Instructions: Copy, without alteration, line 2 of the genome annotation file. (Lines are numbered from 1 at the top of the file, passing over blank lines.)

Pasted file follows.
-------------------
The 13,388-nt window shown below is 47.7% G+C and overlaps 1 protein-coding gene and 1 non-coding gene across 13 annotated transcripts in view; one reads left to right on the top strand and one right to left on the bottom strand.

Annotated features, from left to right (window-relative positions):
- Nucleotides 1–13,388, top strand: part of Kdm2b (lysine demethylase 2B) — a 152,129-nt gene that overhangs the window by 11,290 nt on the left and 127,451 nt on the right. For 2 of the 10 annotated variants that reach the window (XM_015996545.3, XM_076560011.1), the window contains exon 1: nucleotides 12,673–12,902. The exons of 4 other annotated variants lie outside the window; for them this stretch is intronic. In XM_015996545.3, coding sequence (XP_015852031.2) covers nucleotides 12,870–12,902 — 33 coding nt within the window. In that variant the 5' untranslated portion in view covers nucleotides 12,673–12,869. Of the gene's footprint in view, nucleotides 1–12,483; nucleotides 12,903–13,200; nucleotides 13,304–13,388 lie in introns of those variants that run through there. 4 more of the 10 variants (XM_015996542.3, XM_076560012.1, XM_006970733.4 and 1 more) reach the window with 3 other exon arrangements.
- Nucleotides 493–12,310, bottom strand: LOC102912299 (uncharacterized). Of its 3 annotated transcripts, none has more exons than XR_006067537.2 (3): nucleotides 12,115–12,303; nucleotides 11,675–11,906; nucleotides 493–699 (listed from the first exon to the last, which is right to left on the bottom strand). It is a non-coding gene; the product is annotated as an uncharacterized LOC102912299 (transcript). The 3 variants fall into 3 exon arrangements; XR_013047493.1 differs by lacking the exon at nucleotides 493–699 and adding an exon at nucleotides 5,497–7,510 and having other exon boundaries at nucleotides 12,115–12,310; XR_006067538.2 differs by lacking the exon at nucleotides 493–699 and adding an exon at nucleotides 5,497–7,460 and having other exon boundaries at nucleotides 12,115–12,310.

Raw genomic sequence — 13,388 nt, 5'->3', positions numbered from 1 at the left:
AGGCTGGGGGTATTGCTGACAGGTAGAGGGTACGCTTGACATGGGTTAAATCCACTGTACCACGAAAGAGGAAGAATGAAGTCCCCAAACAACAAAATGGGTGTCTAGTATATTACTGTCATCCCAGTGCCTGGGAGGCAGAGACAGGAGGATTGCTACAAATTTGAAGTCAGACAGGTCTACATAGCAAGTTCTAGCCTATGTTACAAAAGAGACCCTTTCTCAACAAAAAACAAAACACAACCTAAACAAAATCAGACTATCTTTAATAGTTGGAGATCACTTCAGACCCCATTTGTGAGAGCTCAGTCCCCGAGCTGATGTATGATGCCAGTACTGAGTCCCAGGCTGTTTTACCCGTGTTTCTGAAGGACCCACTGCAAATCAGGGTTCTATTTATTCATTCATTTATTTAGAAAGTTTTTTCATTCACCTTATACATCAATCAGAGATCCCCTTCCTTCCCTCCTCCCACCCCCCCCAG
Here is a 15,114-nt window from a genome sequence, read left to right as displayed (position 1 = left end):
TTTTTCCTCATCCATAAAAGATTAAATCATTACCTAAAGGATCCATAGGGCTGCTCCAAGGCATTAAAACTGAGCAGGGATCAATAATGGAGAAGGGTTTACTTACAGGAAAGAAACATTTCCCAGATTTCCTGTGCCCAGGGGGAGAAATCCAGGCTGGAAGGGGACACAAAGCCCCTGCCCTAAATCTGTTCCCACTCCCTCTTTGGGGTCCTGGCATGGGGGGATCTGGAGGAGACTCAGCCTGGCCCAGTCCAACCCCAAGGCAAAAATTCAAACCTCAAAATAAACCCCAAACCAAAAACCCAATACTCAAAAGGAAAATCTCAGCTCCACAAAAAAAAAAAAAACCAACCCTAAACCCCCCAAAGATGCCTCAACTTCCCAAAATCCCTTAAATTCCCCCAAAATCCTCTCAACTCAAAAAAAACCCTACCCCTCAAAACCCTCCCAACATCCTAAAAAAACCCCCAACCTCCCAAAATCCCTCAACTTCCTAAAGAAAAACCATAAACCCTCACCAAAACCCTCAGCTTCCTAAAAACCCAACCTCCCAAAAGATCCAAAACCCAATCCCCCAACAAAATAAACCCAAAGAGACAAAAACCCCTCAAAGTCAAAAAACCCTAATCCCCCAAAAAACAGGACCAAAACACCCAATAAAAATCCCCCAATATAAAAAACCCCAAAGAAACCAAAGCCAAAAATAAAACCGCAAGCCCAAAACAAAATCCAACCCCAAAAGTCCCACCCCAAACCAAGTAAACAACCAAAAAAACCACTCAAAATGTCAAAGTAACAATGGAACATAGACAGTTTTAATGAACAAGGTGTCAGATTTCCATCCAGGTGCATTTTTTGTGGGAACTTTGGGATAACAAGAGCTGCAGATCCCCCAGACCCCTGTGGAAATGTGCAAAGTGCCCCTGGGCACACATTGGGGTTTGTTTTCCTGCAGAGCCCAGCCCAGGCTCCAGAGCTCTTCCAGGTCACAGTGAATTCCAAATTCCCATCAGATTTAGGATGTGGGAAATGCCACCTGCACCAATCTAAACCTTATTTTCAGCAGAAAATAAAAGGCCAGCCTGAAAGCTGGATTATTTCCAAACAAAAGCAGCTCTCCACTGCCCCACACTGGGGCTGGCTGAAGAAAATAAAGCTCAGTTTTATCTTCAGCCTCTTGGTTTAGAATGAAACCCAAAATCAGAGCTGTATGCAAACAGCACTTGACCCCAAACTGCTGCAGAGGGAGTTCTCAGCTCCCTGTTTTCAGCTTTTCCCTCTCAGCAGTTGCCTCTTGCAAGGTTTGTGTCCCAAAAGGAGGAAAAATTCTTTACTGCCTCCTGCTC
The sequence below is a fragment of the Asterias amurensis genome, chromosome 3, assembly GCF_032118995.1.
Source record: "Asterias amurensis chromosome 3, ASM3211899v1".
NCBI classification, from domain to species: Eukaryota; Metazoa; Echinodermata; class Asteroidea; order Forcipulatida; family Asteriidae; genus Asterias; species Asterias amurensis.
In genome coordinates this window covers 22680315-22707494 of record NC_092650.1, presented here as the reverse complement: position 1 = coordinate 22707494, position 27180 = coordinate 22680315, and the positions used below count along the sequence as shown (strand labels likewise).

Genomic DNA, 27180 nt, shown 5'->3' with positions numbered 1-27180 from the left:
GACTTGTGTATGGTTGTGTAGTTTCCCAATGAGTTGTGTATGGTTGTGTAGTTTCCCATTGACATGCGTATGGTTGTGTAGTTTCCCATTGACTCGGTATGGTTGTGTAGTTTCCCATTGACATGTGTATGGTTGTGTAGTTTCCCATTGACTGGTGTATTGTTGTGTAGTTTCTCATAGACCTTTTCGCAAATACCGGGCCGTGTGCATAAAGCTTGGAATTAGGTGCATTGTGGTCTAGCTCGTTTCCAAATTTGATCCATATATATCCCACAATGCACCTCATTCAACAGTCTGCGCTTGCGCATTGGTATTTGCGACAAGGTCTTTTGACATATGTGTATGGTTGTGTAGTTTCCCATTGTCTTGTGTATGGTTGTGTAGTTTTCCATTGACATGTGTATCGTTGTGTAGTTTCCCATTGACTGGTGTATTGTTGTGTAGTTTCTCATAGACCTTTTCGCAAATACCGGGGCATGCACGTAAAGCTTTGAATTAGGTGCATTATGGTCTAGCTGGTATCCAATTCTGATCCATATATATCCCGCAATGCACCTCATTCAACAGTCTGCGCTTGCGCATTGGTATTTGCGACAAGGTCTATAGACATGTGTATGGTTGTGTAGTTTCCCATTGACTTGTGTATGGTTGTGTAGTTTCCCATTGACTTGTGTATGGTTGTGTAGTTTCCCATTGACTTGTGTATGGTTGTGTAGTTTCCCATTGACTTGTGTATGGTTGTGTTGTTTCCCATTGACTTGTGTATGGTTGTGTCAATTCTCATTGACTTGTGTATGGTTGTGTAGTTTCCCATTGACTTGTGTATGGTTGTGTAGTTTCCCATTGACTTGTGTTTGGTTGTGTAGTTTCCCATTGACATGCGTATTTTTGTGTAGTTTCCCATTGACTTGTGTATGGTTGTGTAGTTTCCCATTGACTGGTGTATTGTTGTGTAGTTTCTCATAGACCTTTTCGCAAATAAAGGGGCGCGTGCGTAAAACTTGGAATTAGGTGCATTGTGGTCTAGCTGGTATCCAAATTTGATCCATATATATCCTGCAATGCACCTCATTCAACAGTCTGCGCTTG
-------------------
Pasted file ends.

Annotated features, from left to right (window-relative positions):